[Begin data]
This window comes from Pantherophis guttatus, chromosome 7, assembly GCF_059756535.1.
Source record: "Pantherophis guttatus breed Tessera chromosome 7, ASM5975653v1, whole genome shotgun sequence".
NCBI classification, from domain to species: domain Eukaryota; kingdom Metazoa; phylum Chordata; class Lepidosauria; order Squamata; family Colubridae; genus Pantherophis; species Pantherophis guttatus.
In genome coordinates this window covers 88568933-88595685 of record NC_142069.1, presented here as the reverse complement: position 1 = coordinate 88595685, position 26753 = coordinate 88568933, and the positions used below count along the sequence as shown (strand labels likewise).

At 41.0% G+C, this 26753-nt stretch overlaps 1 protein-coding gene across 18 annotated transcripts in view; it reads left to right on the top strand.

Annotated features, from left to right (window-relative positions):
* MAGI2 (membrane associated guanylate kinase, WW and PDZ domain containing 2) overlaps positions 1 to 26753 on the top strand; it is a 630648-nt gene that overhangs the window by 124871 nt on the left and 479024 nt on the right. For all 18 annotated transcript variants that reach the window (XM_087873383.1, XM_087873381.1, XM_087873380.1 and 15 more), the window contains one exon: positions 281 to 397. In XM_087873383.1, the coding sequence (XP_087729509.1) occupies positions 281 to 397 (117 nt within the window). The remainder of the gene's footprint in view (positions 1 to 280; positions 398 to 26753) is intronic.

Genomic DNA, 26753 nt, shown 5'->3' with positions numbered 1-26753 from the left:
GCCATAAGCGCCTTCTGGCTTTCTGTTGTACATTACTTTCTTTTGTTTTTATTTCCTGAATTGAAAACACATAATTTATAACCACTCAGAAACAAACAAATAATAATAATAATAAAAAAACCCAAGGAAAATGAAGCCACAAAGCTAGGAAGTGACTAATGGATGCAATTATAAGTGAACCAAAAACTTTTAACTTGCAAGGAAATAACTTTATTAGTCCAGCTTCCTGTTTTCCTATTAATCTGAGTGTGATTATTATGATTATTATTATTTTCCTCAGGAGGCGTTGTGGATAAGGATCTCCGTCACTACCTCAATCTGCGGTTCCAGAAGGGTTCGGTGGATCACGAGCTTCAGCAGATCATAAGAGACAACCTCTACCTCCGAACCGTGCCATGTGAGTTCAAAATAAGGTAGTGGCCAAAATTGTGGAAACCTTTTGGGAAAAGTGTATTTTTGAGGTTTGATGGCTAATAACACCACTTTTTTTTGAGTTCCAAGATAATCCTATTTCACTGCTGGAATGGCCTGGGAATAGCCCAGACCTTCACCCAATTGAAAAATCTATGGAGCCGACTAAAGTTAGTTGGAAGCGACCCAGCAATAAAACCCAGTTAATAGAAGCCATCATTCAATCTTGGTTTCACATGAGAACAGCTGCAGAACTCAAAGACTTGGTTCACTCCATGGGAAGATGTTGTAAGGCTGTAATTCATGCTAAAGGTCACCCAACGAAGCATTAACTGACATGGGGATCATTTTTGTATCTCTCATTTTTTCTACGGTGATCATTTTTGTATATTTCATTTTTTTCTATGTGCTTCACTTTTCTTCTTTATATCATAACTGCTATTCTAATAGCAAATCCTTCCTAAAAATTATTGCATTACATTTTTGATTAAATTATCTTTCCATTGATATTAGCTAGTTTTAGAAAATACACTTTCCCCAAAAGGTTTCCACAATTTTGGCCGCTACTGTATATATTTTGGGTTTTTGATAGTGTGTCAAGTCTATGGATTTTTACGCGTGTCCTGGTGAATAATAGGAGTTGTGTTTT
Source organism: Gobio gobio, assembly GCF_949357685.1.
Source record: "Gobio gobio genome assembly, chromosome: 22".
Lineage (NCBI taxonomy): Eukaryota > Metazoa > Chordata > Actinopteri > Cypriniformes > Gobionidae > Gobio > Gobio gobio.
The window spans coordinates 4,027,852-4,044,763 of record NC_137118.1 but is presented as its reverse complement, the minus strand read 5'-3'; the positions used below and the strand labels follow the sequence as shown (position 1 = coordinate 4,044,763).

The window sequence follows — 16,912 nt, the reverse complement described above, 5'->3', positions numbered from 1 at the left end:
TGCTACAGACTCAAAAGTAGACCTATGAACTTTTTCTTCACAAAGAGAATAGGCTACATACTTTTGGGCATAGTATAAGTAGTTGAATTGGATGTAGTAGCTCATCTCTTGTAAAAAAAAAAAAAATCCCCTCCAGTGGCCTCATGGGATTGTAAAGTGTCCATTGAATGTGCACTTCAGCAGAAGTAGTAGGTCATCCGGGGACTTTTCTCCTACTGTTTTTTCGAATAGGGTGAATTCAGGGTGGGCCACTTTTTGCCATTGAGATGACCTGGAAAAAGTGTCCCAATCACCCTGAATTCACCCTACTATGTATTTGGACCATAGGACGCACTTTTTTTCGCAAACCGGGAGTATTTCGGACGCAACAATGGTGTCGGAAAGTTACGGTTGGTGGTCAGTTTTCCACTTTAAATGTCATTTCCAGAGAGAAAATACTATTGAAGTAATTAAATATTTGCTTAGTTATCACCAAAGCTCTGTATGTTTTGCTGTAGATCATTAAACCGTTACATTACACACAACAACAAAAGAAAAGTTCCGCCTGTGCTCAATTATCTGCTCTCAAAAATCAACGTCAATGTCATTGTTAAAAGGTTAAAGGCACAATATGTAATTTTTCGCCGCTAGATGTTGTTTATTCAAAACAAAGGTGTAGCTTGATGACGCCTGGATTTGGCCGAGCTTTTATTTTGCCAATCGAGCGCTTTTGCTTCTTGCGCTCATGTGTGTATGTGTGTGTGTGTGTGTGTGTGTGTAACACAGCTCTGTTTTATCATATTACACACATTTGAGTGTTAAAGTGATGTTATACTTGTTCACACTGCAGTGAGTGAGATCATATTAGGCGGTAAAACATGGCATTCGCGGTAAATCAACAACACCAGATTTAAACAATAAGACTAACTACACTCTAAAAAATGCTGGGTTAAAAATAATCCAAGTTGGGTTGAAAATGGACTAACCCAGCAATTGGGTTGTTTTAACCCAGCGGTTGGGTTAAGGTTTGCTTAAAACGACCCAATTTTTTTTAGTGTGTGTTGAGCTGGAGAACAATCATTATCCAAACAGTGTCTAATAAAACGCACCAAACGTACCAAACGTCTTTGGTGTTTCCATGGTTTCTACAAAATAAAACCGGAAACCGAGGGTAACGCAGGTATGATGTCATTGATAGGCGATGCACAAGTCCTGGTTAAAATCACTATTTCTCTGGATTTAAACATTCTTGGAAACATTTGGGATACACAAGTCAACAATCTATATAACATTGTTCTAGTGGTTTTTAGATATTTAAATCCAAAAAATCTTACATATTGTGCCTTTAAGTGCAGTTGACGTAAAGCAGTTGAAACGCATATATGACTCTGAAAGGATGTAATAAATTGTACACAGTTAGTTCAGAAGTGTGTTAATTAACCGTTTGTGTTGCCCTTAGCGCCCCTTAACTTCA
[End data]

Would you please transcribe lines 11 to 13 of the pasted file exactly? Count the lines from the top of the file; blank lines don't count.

Source record: "Gobio gobio genome assembly, chromosome: 22".
Lineage (NCBI taxonomy): Eukaryota > Metazoa > Chordata > Actinopteri > Cypriniformes > Gobionidae > Gobio > Gobio gobio.
The window spans coordinates 4,027,852-4,044,763 of record NC_137118.1 but is presented as its reverse complement, the minus strand read 5'-3'; the positions used below and the strand labels follow the sequence as shown (position 1 = coordinate 4,044,763).